Forty Under 40 Perspectives: Leveraging marketing for powerful recruiting By Andrew Barry

Living in a post-pandemic world, we know the power and importance of attracting quality personnel to build loyalty and legacy and grow business. We are in an age of economy where employees’ interests and needs have changed and employers are challenged to adapt. It’s understood that employers must remain profitable; that is the essence of business. While accomplishing this goal, a company can find compelling ways to attract and retain employees in a mutually beneficial scenario. 


The process of recruiting has rapidly accelerated as quality candidates will appear and disappear in the blink of an eye. Whether recruiting falls under human resources or marketing or it is outsourced, a candidate must be screened, vetted and processed more quickly than in years past. If you have a position that you’re trying to fill, the team must be acutely aware of this reality. Operating under the same level of urgency and alignment — from the recruiter to the interviewer, all the way back to an offer letter — is the first key to success


In a chicken or the egg scenario, how did this candidate find you in the first place — or did you find them and they have expressed interest? Regardless of this answer, there is something about your company that is appealing. What is it? What is your company’s reputation? What about your company attracts candidates? How are you ensuring that your company’s positive narrative is being understood in the marketplace? 

Most of this is proven through years of examples — that is how reputations are built. However, there should be an effort put into ‘pumping up’ this narrative in the most honest way possible. It’s okay to brag about the good things you do, about the feel-good stories of long term employees and other things that would make a candidate want to work with you. There is no better advertisement than a current employee who truly enjoys working for your company. In our case, 76 years of being in business is not a bad advertisement either.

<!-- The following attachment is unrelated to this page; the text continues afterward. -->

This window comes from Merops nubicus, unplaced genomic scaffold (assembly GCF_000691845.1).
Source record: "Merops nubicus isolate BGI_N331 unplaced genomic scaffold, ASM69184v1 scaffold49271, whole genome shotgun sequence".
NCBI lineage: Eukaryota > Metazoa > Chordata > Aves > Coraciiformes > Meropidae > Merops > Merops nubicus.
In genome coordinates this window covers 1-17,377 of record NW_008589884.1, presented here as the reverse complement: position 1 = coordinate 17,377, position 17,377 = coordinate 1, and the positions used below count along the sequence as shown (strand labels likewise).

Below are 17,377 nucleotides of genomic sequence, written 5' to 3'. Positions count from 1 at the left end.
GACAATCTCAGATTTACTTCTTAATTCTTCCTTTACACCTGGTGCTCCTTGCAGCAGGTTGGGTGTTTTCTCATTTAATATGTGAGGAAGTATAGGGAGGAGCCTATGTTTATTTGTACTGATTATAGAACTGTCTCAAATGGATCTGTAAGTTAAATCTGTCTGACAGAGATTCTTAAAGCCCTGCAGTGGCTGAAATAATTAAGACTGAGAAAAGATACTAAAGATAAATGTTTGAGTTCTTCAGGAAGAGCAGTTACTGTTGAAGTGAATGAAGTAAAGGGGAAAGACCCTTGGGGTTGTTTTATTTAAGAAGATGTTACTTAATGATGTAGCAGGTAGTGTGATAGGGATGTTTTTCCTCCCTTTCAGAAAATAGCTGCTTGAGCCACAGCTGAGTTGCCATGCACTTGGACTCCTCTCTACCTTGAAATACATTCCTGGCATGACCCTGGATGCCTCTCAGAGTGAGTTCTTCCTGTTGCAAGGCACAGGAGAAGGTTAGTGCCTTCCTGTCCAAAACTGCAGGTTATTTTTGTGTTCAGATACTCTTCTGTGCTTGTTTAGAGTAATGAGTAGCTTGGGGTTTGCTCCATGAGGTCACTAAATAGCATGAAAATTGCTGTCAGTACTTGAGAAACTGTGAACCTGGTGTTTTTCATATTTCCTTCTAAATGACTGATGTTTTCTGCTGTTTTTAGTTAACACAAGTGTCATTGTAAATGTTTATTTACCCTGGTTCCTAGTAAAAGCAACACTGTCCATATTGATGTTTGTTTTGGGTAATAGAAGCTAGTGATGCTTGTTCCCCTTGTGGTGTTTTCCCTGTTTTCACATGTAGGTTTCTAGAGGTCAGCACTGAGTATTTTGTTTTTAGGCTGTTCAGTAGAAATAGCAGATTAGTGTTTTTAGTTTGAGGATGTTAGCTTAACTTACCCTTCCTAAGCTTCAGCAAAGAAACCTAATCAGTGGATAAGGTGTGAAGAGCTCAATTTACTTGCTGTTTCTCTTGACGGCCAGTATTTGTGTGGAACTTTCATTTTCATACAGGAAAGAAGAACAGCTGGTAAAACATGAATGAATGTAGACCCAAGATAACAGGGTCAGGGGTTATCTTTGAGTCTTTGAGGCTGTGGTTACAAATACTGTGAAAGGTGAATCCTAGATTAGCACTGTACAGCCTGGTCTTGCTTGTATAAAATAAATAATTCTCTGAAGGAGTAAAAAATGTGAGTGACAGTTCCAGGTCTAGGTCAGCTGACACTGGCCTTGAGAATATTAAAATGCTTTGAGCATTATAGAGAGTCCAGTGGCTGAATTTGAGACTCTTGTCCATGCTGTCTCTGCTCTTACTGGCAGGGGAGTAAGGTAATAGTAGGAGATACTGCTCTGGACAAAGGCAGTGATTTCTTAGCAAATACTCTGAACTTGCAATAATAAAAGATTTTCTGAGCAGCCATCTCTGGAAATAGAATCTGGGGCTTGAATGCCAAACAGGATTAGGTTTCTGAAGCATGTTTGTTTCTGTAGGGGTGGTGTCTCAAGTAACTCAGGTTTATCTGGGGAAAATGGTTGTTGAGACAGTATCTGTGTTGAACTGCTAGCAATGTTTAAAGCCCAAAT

In some organizations, marketing plays a much larger role with established advertising and branding budgets. Horticulture, historically, does not have the same marketing budget as other industries, yet social platforms help us create dialogue. Have you considered using marketing as a recruiting tool to engage with candidates who may not even be a candidate yet? Effective marketing departments innately create a discourse with industry participants. This type of interaction is not created by a spark but rather a dedication to a process of engagement. 

With the advent of work from home capabilities, companies have a unique opportunity to find talent from anywhere; is your company set up for this? 


You, as a leader, need to put thought into how to supplement this narrative. Find out what folks are looking for outside of the obvious salary and vacation-time benefits. Recognition is important to employees; being not just heard but listened to, taking action on something when you say you will. Your company does not exist without your employees so it’s important that everyone understands the direction, knows their role and sees your commitment to giving them what they need to succeed. 

The long-term employees that are your best ‘advertisements’ only get there from seeing you lead by example. This knowledge-sharing becomes a vital piece of success so you create an opportunity to help scale your people at the same rate you are scaling sales. At Griffin, you will still see the owners hop on a fork truck in the warehouse if they need to. Be visible, be present and get your hands dirty. The chicken and the egg help build sustainable and mutual outcomes.

Andrew Barry

Andrew Barry is managing director for Griffin Greenhouse Supplies and a member of GPN’s 40 Under 40 Class of 2023. He can be reached at